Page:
Such similarities include the false imprisonment of innocent people based off of prejudice beliefs and heavily biased justice systems. The Salem Witch Trials began in the year 1692 when several young girls in Salem, Massachusetts were acting so strange that they were believed to be under a witch’s spell (Schiff). When confronted, the girls began accusing others of practicing witchcraft (Schiff). Many people were soon accusing others or being accused of witchcraft; they were being accused for various reasons such as unexplained illnesses, failed crops, or a woman could even be accused if she could open something a man could not (Brandt, p. 38). As stated in Anthony Brandt’s article, An Unholy Mess, “Legally, spectral evidence was not grounds for convicting a witch.
The Salem Witch Trails is about the infamous witch trials that swept through the Salem Village of Massachusetts Bay Colony in 1692. In this book, Stuart A. Kallen, wrote about how these witch trials began, what happened during them, and how all of this madness finally came to an end. Kallen also wrote about how the town of Salem went from being a rather peaceful Puritan establishment to being a town obsessed with hunting supposed witches. Today, the thought of witchcraft sounds outrageous, but it was actually rather common in the seventeenth century. Two young girls that accused people of witchcraft began this era of hysteria.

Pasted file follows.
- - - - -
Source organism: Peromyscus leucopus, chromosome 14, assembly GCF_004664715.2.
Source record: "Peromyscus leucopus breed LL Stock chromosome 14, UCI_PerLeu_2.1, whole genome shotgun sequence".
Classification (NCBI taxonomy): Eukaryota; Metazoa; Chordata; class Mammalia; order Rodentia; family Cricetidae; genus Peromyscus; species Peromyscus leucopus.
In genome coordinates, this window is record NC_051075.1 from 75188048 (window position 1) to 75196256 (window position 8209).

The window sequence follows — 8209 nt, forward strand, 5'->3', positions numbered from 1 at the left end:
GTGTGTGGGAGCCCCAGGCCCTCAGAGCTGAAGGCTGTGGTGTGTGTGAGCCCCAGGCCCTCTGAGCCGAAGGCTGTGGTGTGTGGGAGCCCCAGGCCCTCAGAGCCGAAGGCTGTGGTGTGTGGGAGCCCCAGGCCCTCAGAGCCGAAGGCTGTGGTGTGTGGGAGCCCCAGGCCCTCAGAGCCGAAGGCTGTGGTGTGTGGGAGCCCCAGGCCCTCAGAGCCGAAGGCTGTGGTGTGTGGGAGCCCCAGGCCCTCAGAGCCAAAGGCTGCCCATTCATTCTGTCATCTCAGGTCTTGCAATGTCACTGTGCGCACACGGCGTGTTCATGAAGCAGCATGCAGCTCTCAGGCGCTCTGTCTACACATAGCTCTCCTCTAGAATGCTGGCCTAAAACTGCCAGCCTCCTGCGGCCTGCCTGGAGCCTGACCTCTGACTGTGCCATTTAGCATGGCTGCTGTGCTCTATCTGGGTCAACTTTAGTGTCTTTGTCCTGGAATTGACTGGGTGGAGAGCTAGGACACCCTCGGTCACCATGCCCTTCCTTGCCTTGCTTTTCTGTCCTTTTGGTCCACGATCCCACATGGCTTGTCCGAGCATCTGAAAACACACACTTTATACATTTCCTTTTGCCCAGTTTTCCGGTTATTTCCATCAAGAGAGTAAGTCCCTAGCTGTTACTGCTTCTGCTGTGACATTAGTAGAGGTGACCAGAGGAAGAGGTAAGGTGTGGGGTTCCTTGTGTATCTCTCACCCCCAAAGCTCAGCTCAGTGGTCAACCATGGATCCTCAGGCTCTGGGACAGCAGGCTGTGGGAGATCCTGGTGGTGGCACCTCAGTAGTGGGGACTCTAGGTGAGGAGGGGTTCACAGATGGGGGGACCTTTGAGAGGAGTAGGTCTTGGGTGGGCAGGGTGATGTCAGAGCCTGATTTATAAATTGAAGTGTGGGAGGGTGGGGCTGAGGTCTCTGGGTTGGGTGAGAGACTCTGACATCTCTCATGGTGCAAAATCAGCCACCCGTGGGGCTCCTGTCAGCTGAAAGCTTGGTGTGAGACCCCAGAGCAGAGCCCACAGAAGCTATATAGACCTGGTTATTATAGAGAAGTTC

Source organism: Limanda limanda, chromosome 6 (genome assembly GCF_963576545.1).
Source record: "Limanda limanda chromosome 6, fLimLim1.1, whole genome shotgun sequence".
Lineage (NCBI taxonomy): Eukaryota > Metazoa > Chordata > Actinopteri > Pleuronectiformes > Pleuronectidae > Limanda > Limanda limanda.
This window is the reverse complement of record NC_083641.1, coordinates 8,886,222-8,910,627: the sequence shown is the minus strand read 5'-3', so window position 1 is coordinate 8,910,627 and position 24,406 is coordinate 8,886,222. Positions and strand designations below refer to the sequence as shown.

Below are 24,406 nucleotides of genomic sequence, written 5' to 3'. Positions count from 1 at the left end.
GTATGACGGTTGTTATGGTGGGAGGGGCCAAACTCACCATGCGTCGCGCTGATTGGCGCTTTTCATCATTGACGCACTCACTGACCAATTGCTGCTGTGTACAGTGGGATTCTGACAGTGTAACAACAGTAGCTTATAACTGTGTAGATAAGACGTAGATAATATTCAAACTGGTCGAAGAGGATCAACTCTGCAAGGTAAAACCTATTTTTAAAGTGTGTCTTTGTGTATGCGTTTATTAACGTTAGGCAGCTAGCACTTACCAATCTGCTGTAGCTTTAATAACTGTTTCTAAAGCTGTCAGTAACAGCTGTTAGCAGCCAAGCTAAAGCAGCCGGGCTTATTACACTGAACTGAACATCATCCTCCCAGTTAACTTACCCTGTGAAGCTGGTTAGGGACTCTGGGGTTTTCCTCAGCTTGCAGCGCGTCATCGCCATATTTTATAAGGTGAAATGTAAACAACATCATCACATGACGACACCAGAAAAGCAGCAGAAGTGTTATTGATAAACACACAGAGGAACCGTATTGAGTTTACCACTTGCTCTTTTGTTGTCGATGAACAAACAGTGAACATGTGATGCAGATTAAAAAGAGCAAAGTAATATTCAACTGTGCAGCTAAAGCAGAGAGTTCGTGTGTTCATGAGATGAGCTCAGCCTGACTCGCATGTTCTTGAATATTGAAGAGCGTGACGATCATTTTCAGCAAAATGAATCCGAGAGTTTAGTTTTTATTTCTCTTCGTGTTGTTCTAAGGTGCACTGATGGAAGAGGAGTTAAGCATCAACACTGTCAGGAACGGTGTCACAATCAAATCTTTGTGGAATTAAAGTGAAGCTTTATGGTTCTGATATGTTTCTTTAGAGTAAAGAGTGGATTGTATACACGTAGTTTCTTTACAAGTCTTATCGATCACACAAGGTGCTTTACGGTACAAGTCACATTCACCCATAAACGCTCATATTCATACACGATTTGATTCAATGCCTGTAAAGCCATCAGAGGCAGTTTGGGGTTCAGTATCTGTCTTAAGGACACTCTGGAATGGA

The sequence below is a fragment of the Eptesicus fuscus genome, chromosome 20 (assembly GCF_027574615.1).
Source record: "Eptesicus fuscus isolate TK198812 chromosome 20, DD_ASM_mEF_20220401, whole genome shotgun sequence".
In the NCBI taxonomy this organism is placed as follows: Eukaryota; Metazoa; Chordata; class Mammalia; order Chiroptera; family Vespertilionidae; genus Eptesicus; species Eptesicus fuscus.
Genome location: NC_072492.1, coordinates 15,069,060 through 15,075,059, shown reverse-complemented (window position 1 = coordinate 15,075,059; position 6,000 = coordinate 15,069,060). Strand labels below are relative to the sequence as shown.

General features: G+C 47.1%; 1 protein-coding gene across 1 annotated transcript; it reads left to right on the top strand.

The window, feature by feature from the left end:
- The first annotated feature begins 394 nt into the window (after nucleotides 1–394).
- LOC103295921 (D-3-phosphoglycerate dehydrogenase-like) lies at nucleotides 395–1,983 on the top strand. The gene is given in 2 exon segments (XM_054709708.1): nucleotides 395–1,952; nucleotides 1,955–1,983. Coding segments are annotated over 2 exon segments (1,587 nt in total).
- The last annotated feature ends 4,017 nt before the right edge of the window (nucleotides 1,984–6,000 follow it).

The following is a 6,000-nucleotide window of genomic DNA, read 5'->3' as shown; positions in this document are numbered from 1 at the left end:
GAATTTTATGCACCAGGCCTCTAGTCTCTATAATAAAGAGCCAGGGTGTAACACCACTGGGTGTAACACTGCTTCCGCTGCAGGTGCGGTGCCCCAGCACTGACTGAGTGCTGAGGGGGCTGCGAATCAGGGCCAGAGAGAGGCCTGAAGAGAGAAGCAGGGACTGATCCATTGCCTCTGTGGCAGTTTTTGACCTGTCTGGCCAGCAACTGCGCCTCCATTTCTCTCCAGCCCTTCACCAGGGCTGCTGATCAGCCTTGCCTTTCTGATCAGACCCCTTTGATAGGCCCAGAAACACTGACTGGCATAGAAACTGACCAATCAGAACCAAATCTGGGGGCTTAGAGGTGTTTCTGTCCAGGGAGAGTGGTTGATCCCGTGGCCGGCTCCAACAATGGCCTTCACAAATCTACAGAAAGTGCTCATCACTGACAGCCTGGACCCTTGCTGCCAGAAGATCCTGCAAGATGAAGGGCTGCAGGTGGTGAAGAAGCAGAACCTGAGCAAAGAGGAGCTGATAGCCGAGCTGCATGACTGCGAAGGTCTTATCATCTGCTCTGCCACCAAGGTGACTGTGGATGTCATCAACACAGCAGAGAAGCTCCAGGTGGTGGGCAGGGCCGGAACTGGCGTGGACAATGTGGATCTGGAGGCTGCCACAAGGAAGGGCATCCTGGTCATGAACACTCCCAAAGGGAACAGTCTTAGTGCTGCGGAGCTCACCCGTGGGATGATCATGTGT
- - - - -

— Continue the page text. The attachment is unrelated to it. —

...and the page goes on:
Salem was surprised and scared of what happened during the 1690’s. Rosalyn Schanzer wrote the book Witches! The Absolutely True Tale of Disaster in Salem, which is a book that describes the life in Salem during the witch trials. The witch trials was a period of time when people accused others for being witches and using witchcraft. It was a devastating time for the Puritans.
During this time, there were many people involved that greatly influenced the Salem Witch Trials. Two of the most influential were two young girls who sparked the trials by accusing local witches of using witchcraft on them. The two girls were cousins and their names were Betty Parris and Abigail Williams. According to Jeffrey Russell in A History of Witchcraft: Sorcerers, Heretics and Pagans, “Two small girls aged nine and eleven began experimenting with divination in a half-serious attempt to discover who their future husbands would be. As often happens with people who play with magic, the children became terrified and began to exhibit nervous symptoms, thrashing about and assuming odd postures” (114) Apparently, they were playing around and it quickly turned into something much more serious.
Tituba, a slave, admitted to the devil coming to her, “Sometimes like a hog, and sometimes like a great dog” (The Salem Witch Trials, 1692). Tituba confessed that a conspiracy of witches permeated Salem Village. Tituba’s confession silenced most skeptics, and Parris and other local ministers began the witchcraft hunt zeal. The first accused witch to be brought to trial after Governor Phips created the “Court of Oyer and Terminer” was Bridget Bishop (Linder). The youngest to be accused was a five year old girl named Dorcas, or Dorathy Good, daughter of Sarah Good.